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You should be looking at the fuel pump. in warm weather the carb going dry is common. A good fuel pump should resupply the carb and start after the engine turns over a couple time.
 

rpcraft

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You should be looking at the fuel pump. in warm weather the carb going dry is common. A good fuel pump should resupply the carb and start after the engine turns over a couple time.

Also a good source of the problem perhaps.
 

DanMcG

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For what it's worth, I have the same issue with a holley.
 

Backfoot100

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I can only tell you my experience.
Rebuilt QJ with a kit from Cliff Ruggles. I can pretty much guaranty that the Welch plugs don't leak.
Carb works good but I get exact same issue. If it sits for more then 3 or 4 days it won't start right away.

I took the air cleaner off and checked things out. No fuel in the bowl. You can and pump the gas pedal as much as you want but theres nothing in the float bowl to pump. I started using the following process....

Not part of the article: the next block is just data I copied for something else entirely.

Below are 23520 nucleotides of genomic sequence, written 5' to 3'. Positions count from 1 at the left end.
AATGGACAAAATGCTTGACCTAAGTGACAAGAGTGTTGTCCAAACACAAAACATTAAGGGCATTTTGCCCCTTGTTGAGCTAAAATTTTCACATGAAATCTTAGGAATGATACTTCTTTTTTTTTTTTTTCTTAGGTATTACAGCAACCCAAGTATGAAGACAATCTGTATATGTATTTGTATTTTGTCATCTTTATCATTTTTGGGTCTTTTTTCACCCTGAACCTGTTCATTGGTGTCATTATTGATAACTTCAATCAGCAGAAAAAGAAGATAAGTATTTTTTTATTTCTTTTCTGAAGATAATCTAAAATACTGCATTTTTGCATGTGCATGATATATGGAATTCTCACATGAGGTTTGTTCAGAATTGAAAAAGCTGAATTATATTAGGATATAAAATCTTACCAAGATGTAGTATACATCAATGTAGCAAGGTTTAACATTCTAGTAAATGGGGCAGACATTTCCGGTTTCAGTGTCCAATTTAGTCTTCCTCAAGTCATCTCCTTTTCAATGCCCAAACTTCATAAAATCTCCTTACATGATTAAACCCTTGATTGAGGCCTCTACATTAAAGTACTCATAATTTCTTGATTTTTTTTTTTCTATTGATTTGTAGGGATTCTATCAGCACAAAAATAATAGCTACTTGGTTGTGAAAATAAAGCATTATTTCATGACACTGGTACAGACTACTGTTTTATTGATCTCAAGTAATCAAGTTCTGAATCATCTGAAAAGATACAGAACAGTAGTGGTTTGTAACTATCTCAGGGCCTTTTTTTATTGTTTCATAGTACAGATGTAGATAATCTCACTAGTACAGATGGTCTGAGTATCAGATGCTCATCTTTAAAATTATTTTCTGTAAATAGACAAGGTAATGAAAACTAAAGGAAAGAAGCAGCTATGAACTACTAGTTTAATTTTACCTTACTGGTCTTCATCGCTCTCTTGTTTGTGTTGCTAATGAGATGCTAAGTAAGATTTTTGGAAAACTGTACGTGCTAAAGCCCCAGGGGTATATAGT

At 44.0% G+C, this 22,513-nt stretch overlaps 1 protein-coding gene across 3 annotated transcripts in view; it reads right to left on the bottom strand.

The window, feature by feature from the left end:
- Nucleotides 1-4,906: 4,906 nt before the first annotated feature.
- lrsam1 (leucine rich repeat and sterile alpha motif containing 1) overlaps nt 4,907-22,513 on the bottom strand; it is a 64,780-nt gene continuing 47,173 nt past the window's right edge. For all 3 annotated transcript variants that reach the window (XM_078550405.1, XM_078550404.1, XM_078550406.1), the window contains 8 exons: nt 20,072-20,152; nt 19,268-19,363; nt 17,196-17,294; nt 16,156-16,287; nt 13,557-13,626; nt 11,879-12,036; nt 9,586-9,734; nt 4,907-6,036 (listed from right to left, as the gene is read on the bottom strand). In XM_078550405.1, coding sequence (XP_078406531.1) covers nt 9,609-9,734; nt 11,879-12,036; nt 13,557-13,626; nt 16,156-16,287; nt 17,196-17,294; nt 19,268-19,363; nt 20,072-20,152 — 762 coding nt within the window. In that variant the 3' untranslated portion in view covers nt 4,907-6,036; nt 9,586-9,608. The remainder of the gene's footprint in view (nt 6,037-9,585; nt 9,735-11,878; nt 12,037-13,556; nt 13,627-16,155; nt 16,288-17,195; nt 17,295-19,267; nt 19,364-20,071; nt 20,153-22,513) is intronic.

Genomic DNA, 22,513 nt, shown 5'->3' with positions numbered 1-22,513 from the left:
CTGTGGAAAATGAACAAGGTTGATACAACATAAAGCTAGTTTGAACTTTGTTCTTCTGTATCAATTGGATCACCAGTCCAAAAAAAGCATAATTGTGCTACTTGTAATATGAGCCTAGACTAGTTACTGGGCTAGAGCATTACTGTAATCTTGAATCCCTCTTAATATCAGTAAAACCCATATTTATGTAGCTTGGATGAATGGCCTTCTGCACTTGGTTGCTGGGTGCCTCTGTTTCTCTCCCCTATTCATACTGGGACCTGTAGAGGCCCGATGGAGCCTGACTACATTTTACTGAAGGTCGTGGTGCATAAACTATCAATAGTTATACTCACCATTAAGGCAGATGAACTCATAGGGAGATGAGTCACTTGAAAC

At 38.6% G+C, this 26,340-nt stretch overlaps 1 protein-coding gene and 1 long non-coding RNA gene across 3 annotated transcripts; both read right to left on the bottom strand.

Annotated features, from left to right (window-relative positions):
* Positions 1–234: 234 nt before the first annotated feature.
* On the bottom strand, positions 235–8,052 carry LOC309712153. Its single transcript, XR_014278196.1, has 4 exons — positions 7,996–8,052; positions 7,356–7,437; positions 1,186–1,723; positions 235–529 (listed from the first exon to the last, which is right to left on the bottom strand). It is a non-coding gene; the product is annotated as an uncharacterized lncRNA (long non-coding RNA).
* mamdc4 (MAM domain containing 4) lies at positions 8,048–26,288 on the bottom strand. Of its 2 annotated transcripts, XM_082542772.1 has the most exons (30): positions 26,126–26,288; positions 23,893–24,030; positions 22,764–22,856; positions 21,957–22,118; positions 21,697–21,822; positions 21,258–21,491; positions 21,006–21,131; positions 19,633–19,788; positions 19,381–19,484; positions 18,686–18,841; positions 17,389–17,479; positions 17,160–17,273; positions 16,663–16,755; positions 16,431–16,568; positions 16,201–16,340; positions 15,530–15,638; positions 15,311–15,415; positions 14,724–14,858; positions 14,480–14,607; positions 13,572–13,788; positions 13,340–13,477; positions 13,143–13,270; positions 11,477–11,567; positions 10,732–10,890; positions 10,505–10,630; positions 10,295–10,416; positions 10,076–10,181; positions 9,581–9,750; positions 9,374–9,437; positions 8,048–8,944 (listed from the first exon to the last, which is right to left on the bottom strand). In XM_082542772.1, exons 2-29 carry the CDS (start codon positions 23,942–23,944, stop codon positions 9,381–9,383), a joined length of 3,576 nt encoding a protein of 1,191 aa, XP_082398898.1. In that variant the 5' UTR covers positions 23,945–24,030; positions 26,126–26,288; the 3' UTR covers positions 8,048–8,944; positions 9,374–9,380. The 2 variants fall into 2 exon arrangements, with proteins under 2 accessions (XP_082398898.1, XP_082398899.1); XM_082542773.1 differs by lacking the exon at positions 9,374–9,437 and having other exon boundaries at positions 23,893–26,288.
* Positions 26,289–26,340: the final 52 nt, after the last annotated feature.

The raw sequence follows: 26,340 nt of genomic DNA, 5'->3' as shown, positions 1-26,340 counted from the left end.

Get in and don't touch anything but the key. Crank it for about 5 seconds. Thats all it needs. Turn it off and pump the gas twice. Crank it over again and it immediately fires and runs perfect. Works that way every time.

I think its the design of the carb and newer fuels as mentioned before.
I have a Holley on my boat and I can get maybe a week and a half on that without running and the bowl is dry.
The QJ, IMHO, evaporates off faster. I look at another positive out of this too....cranking it over for five seconds also starts getting the oil moving from the oil pump before it actually fires. That's just a bonus....LOL.